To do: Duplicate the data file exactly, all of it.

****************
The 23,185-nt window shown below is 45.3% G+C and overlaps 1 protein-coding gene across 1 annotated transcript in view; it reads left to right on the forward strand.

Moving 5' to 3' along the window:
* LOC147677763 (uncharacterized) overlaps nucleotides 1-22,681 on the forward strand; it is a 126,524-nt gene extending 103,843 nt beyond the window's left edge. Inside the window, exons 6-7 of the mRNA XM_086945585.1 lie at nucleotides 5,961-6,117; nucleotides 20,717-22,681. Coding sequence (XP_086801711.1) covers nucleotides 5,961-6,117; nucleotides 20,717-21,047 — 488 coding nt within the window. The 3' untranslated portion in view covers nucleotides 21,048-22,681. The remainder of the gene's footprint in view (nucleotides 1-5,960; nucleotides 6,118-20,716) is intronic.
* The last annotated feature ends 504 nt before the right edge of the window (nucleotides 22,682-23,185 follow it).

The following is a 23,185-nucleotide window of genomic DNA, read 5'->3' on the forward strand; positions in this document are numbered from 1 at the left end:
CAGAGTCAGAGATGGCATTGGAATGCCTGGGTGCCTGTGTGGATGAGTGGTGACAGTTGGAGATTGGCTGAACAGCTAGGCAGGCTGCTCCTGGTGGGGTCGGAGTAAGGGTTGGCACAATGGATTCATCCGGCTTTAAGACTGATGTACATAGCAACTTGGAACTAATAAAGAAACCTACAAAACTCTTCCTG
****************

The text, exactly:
The 23,185-nt window shown below is 45.3% G+C and overlaps 1 protein-coding gene across 1 annotated transcript in view; it reads left to right on the forward strand.

Moving 5' to 3' along the window:
* LOC147677763 (uncharacterized) overlaps nucleotides 1-22,681 on the forward strand; it is a 126,524-nt gene extending 103,843 nt beyond the window's left edge. Inside the window, exons 6-7 of the mRNA XM_086945585.1 lie at nucleotides 5,961-6,117; nucleotides 20,717-22,681. Coding sequence (XP_086801711.1) covers nucleotides 5,961-6,117; nucleotides 20,717-21,047 — 488 coding nt within the window. The 3' untranslated portion in view covers nucleotides 21,048-22,681. The remainder of the gene's footprint in view (nucleotides 1-5,960; nucleotides 6,118-20,716) is intronic.
* The last annotated feature ends 504 nt before the right edge of the window (nucleotides 22,682-23,185 follow it).

The following is a 23,185-nucleotide window of genomic DNA, read 5'->3' on the forward strand; positions in this document are numbered from 1 at the left end:
CAGAGTCAGAGATGGCATTGGAATGCCTGGGTGCCTGTGTGGATGAGTGGTGACAGTTGGAGATTGGCTGAACAGCTAGGCAGGCTGCTCCTGGTGGGGTCGGAGTAAGGGTTGGCACAATGGATTCATCCGGCTTTAAGACTGATGTACATAGCAACTTGGAACTAATAAAGAAACCTACAAAACTCTTCCTG